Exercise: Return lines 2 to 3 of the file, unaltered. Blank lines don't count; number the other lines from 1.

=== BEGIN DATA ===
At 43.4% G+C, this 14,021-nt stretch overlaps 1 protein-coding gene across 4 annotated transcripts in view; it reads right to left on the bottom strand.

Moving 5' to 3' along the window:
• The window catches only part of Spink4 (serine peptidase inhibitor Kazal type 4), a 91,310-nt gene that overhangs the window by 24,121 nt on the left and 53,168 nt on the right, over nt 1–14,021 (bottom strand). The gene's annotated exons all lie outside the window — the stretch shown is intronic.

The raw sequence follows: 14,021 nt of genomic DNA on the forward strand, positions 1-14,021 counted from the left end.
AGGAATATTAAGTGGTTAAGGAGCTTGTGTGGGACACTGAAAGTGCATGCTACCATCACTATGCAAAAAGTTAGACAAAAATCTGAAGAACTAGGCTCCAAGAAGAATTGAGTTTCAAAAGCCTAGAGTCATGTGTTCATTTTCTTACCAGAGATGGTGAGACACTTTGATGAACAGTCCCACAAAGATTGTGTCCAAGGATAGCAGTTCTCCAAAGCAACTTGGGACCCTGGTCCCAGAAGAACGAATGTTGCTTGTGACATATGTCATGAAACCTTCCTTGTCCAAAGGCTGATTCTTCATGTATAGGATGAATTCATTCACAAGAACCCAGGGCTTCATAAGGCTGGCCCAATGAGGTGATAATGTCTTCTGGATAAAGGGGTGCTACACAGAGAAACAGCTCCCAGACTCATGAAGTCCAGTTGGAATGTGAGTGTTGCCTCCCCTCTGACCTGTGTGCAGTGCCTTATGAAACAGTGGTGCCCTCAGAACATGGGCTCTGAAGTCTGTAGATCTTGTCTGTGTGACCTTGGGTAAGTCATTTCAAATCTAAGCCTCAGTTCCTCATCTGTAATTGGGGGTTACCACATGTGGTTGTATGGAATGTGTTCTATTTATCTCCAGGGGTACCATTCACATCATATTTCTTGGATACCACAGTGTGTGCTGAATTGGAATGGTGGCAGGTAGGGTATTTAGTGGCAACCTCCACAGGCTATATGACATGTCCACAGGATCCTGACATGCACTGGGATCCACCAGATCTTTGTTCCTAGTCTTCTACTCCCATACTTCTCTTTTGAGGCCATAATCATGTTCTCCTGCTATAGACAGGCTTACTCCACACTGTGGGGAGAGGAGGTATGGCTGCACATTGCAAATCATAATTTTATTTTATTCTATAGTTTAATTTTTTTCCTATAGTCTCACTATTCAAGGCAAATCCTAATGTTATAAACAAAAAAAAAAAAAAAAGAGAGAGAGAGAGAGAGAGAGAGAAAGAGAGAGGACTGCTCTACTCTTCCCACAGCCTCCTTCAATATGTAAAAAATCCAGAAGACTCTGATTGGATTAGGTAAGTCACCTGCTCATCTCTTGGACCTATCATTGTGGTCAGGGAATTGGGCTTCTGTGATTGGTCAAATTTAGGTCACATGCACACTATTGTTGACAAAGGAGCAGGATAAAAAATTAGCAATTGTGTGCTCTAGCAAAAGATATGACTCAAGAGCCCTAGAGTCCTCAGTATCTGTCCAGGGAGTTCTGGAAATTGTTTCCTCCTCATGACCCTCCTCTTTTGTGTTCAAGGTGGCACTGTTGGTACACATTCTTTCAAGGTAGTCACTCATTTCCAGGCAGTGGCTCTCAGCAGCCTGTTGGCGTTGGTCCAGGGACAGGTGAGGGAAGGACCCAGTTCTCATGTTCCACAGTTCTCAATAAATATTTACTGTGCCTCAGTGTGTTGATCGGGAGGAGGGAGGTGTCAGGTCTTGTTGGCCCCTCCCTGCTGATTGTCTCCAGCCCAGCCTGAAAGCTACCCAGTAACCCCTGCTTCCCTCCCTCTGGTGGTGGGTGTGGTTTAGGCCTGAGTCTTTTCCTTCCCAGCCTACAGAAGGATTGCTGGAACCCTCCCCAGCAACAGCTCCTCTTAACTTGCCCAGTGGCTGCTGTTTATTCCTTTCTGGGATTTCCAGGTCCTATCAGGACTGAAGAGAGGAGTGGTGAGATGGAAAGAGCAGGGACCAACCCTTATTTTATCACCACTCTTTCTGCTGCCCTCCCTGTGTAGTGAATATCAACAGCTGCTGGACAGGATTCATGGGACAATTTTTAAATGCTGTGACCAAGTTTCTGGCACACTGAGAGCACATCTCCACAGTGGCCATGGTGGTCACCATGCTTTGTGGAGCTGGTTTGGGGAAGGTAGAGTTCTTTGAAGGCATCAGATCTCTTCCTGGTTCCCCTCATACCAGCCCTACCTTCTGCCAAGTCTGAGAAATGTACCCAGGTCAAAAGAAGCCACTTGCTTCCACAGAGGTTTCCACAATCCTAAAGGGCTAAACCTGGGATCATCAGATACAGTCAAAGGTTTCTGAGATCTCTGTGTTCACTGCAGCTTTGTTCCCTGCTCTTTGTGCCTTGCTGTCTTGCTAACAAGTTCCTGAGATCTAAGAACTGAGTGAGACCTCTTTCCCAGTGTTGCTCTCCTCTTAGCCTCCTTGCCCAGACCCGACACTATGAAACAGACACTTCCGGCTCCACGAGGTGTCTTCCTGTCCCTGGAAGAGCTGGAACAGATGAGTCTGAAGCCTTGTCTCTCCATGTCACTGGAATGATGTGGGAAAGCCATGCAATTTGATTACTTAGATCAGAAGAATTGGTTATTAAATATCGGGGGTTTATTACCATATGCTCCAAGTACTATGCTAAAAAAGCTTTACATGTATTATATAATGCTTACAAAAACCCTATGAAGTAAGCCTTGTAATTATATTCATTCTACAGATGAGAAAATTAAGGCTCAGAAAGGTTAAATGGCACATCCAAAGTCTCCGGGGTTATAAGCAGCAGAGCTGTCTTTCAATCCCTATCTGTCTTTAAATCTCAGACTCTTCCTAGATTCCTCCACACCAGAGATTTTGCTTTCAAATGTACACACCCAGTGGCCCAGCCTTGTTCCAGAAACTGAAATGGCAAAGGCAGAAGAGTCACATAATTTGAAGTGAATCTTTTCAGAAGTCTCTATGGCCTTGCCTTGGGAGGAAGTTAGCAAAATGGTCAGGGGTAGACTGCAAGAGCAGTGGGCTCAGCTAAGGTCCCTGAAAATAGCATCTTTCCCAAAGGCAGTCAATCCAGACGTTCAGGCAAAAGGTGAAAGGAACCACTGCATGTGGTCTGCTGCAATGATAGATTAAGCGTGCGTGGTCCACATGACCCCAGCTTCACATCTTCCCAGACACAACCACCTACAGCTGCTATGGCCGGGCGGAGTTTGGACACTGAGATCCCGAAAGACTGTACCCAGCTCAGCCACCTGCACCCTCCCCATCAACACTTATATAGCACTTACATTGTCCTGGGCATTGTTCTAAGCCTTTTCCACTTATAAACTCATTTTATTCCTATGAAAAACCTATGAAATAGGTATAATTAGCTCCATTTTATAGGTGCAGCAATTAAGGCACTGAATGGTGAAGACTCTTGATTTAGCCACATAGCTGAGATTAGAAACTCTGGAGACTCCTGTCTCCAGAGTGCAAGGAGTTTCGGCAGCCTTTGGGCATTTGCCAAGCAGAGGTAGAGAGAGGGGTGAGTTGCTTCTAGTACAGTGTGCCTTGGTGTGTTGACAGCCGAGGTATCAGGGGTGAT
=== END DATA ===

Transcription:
Moving 5' to 3' along the window:
• The window catches only part of Spink4 (serine peptidase inhibitor Kazal type 4), a 91,310-nt gene that overhangs the window by 24,121 nt on the left and 53,168 nt on the right, over nt 1–14,021 (bottom strand). The gene's annotated exons all lie outside the window — the stretch shown is intronic.